5 Reasons Why Pets Are Great for Your Health

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According to the American Pet Products Association, 2/3rds of American households own a pet and in 2020, we spent over 100 billion dollars on pet expenditures. That’s a lot of money per household, all things considered. But I’m sure that almost all pet owners will agree that having our furry friends beside us makes up for any kind of cost. But there’s another factor to this equation—the health benefits that our pets provide.

How do they help? One theory is that pets boost our oxytocin levels. Also known as the “bonding hormone” or “cuddle chemical,” oxytocin enhances social skills, decreases blood pressure and heart rate, boosts immune function and raises tolerance for pain. It also lowers stress, anger, and depression. It’s then no surprise that keeping regular company with a dog or cat (or another beloved animal) appears to offer all these same benefits and more.

Owning a pet means you get more exercise

Taking your pet for a walk, hike, or run are fun and rewarding ways to fit healthy daily exercise into your schedule. Studies have shown that pet owners are far more likely to meet their daily exercise requirements—and exercising every day is great for the animal as well. It will deepen your connection, eradicate most behavior problems in pets, and keep them fit and healthy. Certain types of pets simply can’t have a fulfilling life without some form of regular exercise, so you might as well come along for the ride.

Pet owners meet more people and socialize more

Social isolation and loneliness can have massive health consequences—from sleeplessness and lowered immune function, to depression and suicidal ideation. Pets can be a great social lubricant for their owners, helping them start and maintain new friendships. Dog owners frequently stop and talk to each other on walks, hikes, or in a dog park. Pet owners also meet new people in pet stores, clubs, and training classes.

Pets can provide sensory stress relief

Touch and movement are two healthy ways to quickly manage stress. Stroking a dog, cat, or other animal can lower blood pressure and help you quickly feel calmer and less stressed.

Pet owners have healthier hearts

Time spent with a furry friend is linked to better cardiovascular health, possibly due to the stress-reducing effect mentioned above. Studies show that dog owners have a lower risk of heart disease, including lower blood pressure and cholesterol. There’s also evidence that suggests dog owners have a lowered risk of death after being hospitalized due to a major cardiovascular event. Similar statistics can be found for cat owners as wel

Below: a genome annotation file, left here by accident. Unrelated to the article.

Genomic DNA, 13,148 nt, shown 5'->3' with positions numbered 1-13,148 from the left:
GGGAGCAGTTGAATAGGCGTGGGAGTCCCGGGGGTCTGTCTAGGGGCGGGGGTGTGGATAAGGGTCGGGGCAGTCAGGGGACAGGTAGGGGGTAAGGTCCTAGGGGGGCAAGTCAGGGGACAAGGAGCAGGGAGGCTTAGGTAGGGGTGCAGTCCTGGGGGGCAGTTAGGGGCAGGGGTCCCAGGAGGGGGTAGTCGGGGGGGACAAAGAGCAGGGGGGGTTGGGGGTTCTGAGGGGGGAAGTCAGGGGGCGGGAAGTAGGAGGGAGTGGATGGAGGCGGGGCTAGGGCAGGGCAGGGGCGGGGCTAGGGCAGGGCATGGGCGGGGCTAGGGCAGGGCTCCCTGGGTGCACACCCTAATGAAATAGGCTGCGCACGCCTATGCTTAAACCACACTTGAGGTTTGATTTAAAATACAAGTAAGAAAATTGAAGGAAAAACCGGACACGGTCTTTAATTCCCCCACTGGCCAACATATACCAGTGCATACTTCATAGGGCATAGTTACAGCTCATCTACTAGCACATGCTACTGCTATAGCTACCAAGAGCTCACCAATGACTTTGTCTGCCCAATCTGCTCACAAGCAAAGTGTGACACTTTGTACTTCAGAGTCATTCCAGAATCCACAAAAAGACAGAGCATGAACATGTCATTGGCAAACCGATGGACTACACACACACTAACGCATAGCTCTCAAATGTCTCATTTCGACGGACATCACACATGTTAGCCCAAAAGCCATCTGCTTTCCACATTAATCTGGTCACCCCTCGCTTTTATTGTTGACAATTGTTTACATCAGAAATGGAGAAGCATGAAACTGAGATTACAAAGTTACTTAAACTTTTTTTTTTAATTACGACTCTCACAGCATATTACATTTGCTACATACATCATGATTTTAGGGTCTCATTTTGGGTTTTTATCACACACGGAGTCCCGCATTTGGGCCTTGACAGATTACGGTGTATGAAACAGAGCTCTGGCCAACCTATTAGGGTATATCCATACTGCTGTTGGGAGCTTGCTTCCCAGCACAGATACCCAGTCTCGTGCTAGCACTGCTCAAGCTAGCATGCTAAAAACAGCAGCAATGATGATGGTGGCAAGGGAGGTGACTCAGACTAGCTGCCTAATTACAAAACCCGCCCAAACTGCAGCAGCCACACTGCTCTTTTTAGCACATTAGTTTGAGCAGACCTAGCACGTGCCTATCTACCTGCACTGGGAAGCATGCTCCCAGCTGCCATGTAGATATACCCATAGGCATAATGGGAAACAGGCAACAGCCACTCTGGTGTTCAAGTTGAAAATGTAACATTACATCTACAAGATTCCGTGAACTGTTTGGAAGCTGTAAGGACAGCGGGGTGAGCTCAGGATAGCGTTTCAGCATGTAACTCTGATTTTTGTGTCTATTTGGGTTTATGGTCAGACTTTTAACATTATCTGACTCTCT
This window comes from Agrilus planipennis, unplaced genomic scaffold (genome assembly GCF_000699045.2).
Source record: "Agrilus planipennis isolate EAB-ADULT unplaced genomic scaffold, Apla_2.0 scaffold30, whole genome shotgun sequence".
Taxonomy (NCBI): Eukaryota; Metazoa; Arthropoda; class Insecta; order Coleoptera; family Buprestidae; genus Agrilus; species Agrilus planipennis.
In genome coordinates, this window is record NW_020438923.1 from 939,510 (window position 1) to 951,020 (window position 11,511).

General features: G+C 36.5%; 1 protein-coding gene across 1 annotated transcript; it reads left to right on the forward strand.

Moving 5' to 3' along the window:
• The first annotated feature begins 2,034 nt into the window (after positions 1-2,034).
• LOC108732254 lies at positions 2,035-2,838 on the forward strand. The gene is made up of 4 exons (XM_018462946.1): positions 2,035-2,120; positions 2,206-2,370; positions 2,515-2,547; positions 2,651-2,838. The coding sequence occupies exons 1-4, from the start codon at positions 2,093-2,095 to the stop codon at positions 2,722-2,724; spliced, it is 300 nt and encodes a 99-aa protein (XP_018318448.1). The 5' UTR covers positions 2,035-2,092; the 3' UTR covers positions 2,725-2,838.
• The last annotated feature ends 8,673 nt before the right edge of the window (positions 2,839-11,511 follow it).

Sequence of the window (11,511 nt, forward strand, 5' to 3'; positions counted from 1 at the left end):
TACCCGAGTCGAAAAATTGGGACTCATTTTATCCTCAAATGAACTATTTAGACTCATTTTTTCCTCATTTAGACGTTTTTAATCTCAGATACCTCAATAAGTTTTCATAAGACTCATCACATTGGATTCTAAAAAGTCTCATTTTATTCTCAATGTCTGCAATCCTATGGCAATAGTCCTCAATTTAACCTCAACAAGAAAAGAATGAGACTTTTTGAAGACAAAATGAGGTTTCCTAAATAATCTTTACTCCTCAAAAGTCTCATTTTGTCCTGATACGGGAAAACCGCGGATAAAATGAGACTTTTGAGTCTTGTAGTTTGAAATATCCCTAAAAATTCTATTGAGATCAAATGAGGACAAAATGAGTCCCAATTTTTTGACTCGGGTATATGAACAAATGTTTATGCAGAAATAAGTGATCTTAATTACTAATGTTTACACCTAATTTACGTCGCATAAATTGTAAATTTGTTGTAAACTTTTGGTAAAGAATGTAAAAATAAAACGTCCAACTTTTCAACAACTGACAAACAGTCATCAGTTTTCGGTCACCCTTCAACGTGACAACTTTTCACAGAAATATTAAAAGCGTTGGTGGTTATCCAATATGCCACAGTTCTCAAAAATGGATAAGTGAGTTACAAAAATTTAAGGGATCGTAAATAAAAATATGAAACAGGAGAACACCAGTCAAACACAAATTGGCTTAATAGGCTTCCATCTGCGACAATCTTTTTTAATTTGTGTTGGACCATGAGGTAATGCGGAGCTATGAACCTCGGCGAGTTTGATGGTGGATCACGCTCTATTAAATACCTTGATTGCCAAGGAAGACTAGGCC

Pets help you live longer, healthier lives

In a Swedish study, researchers studied men and women between the ages of 40 and 80 and followed their health records (and whether they owned a dog) for about a dozen years. The study found that for people who lived alone, owning a dog can provide a form of social support and increase physical activity, which can decrease their risk of death by 33% and their risk of cardiovascular-related death by 36%, compared to single people without a pet. Chances of having a heart attack were also 11% lower. A 2019 review of nearly 70 years of research found that dog ownership lowers your risk of dying from any cause by 24%.

For most of us, we love our pets because they’re fun, sweet, silly, loyal, or just plain cute. We take care of them because they deserve to have the best lives possible, and they take care of us in return. But sometimes we can’t be around to take care of our pets—which is where our Pet Nannies come in. Our Pet Nannies are all experts in making sure your pets and are healthy and happy. If you have a busy schedule, give us a call and we will make sure your pets get all the attention they need. Contact us at 734-981-6108 or use our on-line contact form and we will be in touch with you shortly.

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